Tuesday, October 03, 2006

Just remember: It ain't necessarily so

By Leo Sandon
TALLAHASSEE DEMOCRAT
Reprinted here with permission from the author

Today's column deals with three commonplace propositions deserving the critical skepticism that the character Sportin' Life voices in George Gershwin's folk opera "Porgy and Bess." My own version of the lyrics might be "it necessarily ain't so," but Ira Gershwin's phrasing is, well, subtler. And probably less jarring.

First proposition: "We are in an inevitable clash of civilizations between the West and _____."
Fill in the blank. "Islam"? "Muslims"? "Islamists"? "Islamofascism"? The problem is that these words refer to different things (though I'm not clear what "Islamofascism," an apparently neoconservative coinage, actually means). Islam is not a monolith. Various Islamic groupings are themselves pluralist in character.

There is serious dialogue occurring within these groups and between various Muslim and non-Muslim populations. Those critics who continually insist that moderate Muslims should denounce extremist Muslims, that Muslim immigrants in the West must define themselves, should listen up.
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The vast majority of Muslims, including those who are religiously conservative, do not support the violence extolled by extremists. And the extremists don't control even one of the more than 60 Muslim-majority nations.

Interfaith religious conversation also is happening throughout the U.S. It just doesn't receive close media attention. A culture clash to the finish is no necessary scenario.

Second proposition: "Same-sex marriages threaten the stability of traditional marriages."
This one is being polished up for the 2006 and 2008 elections. My question is the one asked by conservative columnist David Brooks: How can vowed mutual commitment in any relationship between two persons, including gays and lesbians, do anything but strengthen the social bond? Isn't it obvious that their responsibility to and for each other contributes to a more responsible society?

I have difficulty imagining how a same-sex union affects a traditional marriage at all. The basic factors threatening traditional marriage are heterosexual adultery, no-fault divorce, socioeconomic forces that batter many nuclear families, and a culture increasingly characterized by the avoidance of personal commitment to anything.

Third proposition: "Not believing in absolute truths creates a destructive relativism."
This argument goes that, if one doesn't believe in absolute truth, belief in moral absolutes is also impossible. Then we slide down the slippery slope to teaching the moral equivalence of all values, on to an "anything goes" relativism and, finally, to social chaos.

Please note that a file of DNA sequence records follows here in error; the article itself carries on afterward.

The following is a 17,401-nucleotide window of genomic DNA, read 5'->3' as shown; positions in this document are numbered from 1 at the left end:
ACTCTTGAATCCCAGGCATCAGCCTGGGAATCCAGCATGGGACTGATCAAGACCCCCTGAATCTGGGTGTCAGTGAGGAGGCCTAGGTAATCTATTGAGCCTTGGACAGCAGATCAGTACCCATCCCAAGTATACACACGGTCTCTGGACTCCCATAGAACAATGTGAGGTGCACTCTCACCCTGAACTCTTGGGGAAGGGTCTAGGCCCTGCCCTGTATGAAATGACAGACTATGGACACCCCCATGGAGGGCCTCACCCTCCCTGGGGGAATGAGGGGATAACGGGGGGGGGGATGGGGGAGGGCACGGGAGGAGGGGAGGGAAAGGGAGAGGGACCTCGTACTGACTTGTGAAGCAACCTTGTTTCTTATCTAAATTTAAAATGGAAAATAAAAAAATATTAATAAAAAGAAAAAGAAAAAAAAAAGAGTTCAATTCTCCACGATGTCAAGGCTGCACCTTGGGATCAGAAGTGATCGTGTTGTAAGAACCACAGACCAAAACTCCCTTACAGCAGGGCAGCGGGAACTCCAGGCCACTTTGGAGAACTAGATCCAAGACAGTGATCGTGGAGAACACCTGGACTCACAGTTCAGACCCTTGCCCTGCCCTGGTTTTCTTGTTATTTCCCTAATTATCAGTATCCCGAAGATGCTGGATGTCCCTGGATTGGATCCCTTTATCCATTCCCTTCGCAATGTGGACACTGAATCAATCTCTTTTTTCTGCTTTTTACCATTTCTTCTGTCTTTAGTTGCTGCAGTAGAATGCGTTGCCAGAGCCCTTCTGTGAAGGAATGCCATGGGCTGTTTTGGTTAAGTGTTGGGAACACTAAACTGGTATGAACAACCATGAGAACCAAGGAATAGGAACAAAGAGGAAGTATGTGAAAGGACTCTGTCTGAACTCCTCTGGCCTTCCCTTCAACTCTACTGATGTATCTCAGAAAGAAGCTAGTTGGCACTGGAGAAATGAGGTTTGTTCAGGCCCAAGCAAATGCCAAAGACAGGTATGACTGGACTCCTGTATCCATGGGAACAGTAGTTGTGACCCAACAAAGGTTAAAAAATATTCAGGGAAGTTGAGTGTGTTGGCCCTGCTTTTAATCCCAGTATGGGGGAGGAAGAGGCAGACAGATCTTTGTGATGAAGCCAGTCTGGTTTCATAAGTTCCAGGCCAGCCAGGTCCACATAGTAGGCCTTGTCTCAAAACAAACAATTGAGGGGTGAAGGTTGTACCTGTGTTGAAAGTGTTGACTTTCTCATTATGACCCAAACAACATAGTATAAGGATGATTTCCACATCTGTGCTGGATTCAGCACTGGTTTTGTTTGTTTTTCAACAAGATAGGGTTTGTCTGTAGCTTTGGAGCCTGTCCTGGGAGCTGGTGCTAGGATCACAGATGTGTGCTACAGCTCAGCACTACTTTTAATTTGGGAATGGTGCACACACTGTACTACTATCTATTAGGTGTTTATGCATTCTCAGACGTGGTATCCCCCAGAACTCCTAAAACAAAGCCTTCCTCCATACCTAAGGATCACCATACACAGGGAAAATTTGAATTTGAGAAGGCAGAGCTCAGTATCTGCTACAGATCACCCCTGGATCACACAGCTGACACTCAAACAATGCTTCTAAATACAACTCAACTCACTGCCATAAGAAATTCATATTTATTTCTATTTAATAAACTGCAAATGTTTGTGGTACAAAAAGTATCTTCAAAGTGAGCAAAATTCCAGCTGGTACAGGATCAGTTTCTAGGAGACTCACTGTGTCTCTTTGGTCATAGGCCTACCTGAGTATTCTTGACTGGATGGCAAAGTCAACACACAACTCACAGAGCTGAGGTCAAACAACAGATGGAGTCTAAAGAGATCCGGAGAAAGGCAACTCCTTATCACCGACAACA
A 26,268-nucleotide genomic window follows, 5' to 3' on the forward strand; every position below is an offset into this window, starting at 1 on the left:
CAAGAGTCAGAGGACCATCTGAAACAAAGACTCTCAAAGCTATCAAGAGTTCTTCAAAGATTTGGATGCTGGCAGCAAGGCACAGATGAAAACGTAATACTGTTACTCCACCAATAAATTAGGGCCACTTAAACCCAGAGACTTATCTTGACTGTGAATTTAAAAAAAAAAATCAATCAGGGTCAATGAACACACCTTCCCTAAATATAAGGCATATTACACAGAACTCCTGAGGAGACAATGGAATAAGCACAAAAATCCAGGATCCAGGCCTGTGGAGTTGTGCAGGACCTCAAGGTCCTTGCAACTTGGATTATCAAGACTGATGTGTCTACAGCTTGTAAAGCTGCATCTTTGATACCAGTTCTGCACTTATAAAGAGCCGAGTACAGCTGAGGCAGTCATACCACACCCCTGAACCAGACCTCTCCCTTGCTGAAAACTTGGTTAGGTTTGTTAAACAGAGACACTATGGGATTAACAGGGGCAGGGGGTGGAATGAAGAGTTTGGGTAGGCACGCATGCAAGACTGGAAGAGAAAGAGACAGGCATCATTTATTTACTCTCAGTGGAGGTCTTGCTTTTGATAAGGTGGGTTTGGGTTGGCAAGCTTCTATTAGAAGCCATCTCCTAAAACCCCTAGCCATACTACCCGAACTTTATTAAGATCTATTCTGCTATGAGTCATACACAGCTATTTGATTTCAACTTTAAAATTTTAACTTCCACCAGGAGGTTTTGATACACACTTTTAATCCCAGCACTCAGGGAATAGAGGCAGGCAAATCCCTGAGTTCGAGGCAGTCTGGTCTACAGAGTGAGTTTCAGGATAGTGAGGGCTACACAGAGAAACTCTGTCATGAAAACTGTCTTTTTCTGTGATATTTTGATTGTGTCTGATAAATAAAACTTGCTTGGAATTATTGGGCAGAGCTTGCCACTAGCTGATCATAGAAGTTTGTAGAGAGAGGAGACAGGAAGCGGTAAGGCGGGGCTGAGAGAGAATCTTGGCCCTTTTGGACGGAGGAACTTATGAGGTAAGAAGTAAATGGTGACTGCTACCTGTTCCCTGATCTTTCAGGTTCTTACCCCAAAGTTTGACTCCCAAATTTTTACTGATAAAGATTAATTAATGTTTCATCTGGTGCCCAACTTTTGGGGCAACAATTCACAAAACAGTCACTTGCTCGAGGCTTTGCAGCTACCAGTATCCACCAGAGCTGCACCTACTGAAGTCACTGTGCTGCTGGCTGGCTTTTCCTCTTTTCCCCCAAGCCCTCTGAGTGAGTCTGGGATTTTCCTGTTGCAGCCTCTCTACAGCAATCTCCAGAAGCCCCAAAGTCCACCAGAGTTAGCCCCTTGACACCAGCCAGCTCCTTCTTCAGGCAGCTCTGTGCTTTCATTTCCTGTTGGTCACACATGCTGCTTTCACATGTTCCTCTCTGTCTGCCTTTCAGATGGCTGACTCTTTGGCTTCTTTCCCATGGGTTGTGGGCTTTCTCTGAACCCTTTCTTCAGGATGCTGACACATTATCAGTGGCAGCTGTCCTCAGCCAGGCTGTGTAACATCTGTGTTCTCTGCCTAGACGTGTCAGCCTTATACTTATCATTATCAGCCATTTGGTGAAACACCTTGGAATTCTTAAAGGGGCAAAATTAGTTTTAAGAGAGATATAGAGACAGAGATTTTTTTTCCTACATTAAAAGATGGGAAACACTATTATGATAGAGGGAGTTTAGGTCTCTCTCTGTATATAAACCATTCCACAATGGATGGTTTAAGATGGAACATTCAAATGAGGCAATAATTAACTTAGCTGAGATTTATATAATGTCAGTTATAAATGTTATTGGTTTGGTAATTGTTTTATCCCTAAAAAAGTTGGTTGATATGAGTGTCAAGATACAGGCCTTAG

Not necessarily so. The choice is not between absolute truth and no truth at all.

Relativism need not lead to nihilism (“a viewpoint that traditional values and beliefs are unfounded and that existence is senseless and useless"). It's possible to be a relativist as far as human understanding is concerned but still believe in truths and still have values.

The counterargument to those who rail against the evils of relativism goes like this: Human understanding is finite. We don't have access to absolute truth because we're not equipped to appropriate it. Truth for us is pluralistic in nature. But that doesn't mean we can't experience truth. Just not absolute truth.

It's still quite possible to believe, for some of us on the basis of perceived revelation, that there is an Absolute. We name the absolute God. But God alone is absolute; everything else, including all our knowledge, is relative.

"Relative" here does not mean that we have no truth; we just don't have the whole truth and nothing but the truth. The truth we have is real, but partial.

As with truth, so with "the good," with values. We can trust our experience of the good and affirm its objective reality. We have sufficient truth and commitment to a hierarchy of values to enable us to live faithful and morally responsible lives.

You're not required to be a believer to experience truth and goodness. Secularists have their version(s) of this argument and can testify that relativism doesn't necessarily mean nihilism.

My list actually is longer, but my editor wants me to stop here. For starters, then, the above assertions aren't necessarily so.

Leo Sandon is professor emeritus of religion and American studies at Florida State. E-mail him at lsandon@garnet.acns.fsu.edu.

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